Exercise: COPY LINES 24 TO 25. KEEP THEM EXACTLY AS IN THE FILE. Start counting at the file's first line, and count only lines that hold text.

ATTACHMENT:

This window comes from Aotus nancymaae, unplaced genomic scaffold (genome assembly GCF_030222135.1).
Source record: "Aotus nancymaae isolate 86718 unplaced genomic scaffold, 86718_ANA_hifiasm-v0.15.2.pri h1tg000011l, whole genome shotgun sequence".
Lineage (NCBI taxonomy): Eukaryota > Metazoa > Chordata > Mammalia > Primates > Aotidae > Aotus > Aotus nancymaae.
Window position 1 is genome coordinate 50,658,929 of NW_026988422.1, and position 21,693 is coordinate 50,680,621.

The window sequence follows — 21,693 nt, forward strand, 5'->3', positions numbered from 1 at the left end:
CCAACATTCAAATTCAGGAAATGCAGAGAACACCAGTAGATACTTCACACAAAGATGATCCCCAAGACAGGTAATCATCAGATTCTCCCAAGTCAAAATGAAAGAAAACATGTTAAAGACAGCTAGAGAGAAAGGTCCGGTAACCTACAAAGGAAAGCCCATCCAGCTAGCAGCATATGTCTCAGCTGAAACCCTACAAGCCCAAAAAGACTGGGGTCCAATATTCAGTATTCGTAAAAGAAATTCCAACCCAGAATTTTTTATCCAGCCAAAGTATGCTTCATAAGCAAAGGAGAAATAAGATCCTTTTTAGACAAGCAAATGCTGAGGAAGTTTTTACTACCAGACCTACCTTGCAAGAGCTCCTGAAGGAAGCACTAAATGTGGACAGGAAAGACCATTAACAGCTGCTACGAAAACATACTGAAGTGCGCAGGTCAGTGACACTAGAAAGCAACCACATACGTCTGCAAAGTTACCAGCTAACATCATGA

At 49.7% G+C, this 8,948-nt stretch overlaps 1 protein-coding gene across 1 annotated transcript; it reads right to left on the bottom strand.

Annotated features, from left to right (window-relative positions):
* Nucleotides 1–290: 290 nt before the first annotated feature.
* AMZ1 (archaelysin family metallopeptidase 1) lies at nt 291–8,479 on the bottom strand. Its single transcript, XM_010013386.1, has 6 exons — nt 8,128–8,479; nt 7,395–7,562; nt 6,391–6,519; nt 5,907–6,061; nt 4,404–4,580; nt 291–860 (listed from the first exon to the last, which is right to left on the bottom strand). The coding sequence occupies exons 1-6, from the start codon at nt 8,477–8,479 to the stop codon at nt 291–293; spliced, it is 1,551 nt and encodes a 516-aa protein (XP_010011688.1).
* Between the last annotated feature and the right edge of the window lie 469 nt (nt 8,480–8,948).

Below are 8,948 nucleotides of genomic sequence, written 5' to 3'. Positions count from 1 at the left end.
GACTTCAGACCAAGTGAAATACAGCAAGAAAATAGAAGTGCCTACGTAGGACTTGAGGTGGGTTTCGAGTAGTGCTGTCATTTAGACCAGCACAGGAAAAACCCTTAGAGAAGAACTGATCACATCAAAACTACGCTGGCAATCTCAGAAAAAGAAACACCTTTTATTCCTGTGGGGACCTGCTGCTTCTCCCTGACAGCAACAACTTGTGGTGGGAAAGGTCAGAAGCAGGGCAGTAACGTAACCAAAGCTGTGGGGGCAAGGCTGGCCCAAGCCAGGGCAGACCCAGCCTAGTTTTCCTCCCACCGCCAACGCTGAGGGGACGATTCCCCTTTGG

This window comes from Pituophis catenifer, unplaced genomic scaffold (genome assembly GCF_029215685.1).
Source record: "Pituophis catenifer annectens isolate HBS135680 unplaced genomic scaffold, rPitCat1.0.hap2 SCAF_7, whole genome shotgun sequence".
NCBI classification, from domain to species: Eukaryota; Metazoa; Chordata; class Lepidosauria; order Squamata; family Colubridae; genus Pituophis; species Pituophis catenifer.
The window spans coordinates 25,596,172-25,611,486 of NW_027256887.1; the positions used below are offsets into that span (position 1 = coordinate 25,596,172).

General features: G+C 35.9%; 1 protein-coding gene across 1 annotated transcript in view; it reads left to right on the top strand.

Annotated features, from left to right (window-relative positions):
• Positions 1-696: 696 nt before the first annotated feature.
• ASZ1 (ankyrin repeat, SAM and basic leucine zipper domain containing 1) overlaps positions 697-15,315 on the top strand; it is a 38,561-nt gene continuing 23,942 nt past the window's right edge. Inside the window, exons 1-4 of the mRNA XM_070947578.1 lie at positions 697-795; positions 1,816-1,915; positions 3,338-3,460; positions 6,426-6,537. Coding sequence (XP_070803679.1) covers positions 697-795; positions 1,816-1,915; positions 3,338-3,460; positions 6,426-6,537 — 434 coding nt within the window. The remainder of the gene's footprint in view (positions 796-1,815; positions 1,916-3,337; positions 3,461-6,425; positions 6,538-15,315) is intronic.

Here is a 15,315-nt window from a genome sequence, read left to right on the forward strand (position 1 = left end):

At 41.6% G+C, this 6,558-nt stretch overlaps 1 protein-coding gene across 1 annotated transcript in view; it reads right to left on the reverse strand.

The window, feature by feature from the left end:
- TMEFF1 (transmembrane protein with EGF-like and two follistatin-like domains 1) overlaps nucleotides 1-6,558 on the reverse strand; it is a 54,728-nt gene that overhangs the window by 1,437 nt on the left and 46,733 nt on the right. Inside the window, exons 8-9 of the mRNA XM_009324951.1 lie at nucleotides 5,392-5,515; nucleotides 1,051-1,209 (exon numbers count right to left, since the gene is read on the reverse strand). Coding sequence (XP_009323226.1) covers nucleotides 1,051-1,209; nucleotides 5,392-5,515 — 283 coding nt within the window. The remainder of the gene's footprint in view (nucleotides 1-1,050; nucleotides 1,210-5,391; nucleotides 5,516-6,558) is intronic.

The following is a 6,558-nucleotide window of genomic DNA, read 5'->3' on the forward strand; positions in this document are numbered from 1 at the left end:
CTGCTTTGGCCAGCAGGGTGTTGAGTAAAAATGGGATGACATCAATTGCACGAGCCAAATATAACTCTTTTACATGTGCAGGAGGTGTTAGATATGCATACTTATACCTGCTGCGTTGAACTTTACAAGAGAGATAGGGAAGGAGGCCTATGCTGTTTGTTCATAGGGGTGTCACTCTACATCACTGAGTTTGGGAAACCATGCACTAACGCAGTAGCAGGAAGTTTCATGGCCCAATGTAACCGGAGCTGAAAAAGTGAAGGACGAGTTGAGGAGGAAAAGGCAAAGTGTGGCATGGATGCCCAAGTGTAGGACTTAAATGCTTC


The window, feature by feature from the left end:
- TMEFF1 (transmembrane protein with EGF-like and two follistatin-like domains 1) overlaps nucleotides 1-6,558 on the reverse strand; it is a 54,728-nt gene that overhangs the window by 1,437 nt on the left and 46,733 nt on the right. Inside the window, exons 8-9 of the mRNA XM_009324951.1 lie at nucleotides 5,392-5,515; nucleotides 1,051-1,209 (exon numbers count right to left, since the gene is read on the reverse strand). Coding sequence (XP_009323226.1) covers nucleotides 1,051-1,209; nucleotides 5,392-5,515 — 283 coding nt within the window. The remainder of the gene's footprint in view (nucleotides 1-1,050; nucleotides 1,210-5,391; nucleotides 5,516-6,558) is intronic.